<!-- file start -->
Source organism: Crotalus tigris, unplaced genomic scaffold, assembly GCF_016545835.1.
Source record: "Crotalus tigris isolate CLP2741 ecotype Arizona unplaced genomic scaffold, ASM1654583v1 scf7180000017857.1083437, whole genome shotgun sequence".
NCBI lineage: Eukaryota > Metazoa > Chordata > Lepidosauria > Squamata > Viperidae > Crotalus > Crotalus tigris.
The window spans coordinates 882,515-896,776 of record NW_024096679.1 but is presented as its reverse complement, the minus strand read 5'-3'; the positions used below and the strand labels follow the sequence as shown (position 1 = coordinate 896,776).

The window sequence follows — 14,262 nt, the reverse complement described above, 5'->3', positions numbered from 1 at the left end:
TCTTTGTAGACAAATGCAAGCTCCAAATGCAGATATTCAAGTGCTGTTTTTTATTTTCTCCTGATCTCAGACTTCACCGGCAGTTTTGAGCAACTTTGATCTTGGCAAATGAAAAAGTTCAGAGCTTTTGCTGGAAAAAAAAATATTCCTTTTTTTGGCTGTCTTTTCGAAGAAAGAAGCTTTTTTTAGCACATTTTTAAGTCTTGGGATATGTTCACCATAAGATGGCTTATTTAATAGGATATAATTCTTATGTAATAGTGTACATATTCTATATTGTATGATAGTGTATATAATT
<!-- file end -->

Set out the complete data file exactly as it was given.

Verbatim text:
Source organism: Crotalus tigris, unplaced genomic scaffold, assembly GCF_016545835.1.
Source record: "Crotalus tigris isolate CLP2741 ecotype Arizona unplaced genomic scaffold, ASM1654583v1 scf7180000017857.1083437, whole genome shotgun sequence".
NCBI lineage: Eukaryota > Metazoa > Chordata > Lepidosauria > Squamata > Viperidae > Crotalus > Crotalus tigris.
The window spans coordinates 882,515-896,776 of record NW_024096679.1 but is presented as its reverse complement, the minus strand read 5'-3'; the positions used below and the strand labels follow the sequence as shown (position 1 = coordinate 896,776).

The window sequence follows — 14,262 nt, the reverse complement described above, 5'->3', positions numbered from 1 at the left end:
TCTTTGTAGACAAATGCAAGCTCCAAATGCAGATATTCAAGTGCTGTTTTTTATTTTCTCCTGATCTCAGACTTCACCGGCAGTTTTGAGCAACTTTGATCTTGGCAAATGAAAAAGTTCAGAGCTTTTGCTGGAAAAAAAAATATTCCTTTTTTTGGCTGTCTTTTCGAAGAAAGAAGCTTTTTTTAGCACATTTTTAAGTCTTGGGATATGTTCACCATAAGATGGCTTATTTAATAGGATATAATTCTTATGTAATAGTGTACATATTCTATATTGTATGATAGTGTATATAATT